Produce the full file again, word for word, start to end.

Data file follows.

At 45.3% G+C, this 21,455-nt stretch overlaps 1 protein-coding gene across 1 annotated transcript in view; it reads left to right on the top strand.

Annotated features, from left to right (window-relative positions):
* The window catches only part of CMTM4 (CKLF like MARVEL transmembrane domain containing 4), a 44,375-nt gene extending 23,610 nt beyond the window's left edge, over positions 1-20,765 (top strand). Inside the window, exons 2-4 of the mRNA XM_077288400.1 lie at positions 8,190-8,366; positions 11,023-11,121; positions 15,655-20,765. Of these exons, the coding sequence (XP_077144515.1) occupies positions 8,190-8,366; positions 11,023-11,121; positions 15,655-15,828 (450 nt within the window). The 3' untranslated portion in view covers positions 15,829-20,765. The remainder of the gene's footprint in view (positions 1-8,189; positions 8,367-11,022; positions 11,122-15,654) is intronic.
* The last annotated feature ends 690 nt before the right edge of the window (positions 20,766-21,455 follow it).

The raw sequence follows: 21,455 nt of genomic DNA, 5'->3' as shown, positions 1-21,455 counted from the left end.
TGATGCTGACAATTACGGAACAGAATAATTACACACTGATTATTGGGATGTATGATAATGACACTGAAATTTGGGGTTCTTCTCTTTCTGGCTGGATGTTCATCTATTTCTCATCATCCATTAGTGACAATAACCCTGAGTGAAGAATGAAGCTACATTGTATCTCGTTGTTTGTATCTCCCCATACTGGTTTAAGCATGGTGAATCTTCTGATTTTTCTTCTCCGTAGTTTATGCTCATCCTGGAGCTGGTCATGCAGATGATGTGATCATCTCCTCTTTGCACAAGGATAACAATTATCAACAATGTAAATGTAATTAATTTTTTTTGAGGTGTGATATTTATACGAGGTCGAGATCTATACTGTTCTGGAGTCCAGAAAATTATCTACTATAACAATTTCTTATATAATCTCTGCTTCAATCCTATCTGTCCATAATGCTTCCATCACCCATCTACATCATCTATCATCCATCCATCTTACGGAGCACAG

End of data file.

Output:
At 45.3% G+C, this 21,455-nt stretch overlaps 1 protein-coding gene across 1 annotated transcript in view; it reads left to right on the top strand.

Annotated features, from left to right (window-relative positions):
* The window catches only part of CMTM4 (CKLF like MARVEL transmembrane domain containing 4), a 44,375-nt gene extending 23,610 nt beyond the window's left edge, over positions 1-20,765 (top strand). Inside the window, exons 2-4 of the mRNA XM_077288400.1 lie at positions 8,190-8,366; positions 11,023-11,121; positions 15,655-20,765. Of these exons, the coding sequence (XP_077144515.1) occupies positions 8,190-8,366; positions 11,023-11,121; positions 15,655-15,828 (450 nt within the window). The 3' untranslated portion in view covers positions 15,829-20,765. The remainder of the gene's footprint in view (positions 1-8,189; positions 8,367-11,022; positions 11,122-15,654) is intronic.
* The last annotated feature ends 690 nt before the right edge of the window (positions 20,766-21,455 follow it).

The raw sequence follows: 21,455 nt of genomic DNA, 5'->3' as shown, positions 1-21,455 counted from the left end.
TGATGCTGACAATTACGGAACAGAATAATTACACACTGATTATTGGGATGTATGATAATGACACTGAAATTTGGGGTTCTTCTCTTTCTGGCTGGATGTTCATCTATTTCTCATCATCCATTAGTGACAATAACCCTGAGTGAAGAATGAAGCTACATTGTATCTCGTTGTTTGTATCTCCCCATACTGGTTTAAGCATGGTGAATCTTCTGATTTTTCTTCTCCGTAGTTTATGCTCATCCTGGAGCTGGTCATGCAGATGATGTGATCATCTCCTCTTTGCACAAGGATAACAATTATCAACAATGTAAATGTAATTAATTTTTTTTGAGGTGTGATATTTATACGAGGTCGAGATCTATACTGTTCTGGAGTCCAGAAAATTATCTACTATAACAATTTCTTATATAATCTCTGCTTCAATCCTATCTGTCCATAATGCTTCCATCACCCATCTACATCATCTATCATCCATCCATCTTACGGAGCACAG